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How much will I get under the scheme?

If you are eligible you will get a taxable grant of 80% of the average profits from the following tax years (where applicable):

2016-2017

2017-2018

2018-2019

HMRC will add the total profit in each of the three tax years (if applicable). This will then determine the monthly payment, subject to the cap of £2500.

Related FAQs

There is a court order in place in relation to access to my child. What should I do?

If there is a court order then this should be complied with, unless you are unable to do so because the parent with whom the child lives is self-isolating, the other parent is self-isolating or the children are showing symptoms of the virus. If you are unable to comply with the court order, the other parent should be notified immediately in writing and proposals put forward for how they can see and speak to their children by telephone, FaceTime, Zoom or some other method.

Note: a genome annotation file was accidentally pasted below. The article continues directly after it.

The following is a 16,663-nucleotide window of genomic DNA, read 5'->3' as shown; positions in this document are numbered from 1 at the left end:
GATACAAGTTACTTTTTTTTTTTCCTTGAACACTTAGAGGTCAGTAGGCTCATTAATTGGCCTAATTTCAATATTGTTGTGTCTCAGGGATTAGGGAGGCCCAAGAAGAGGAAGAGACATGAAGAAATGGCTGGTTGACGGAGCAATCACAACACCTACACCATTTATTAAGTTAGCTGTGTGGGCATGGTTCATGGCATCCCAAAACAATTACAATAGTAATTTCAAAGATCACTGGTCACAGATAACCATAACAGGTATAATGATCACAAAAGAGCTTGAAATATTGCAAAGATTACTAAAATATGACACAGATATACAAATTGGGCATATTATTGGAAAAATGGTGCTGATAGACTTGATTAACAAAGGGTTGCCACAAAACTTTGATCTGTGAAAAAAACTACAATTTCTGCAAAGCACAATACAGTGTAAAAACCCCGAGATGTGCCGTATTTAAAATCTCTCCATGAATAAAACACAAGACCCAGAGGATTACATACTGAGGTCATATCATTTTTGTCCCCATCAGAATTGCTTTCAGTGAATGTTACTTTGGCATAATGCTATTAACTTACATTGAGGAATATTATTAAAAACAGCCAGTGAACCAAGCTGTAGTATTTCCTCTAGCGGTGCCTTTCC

If any necessary variations to the arrangements cannot be agreed then you should contact us for legal advice.

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How do I ensure my use of video conferencing calls complies with GDPR?

With the loss of face-to-face meetings in the current situation, video conferencing has taken centre stage. But how do you do that in a compliant way? Here are some of the main high-level data protection issues to consider when selecting and implementing a new third party provider’s video conferencing system.

  1. Make sure you do your due diligence on the security measures offered by the provider. Clearly you can’t visit them, so look at the information offered publicly by the provider and read good quality, reliable, third party sources and ask the provider questions directly. Also ask any other organisations you know that use the provider. Document all this.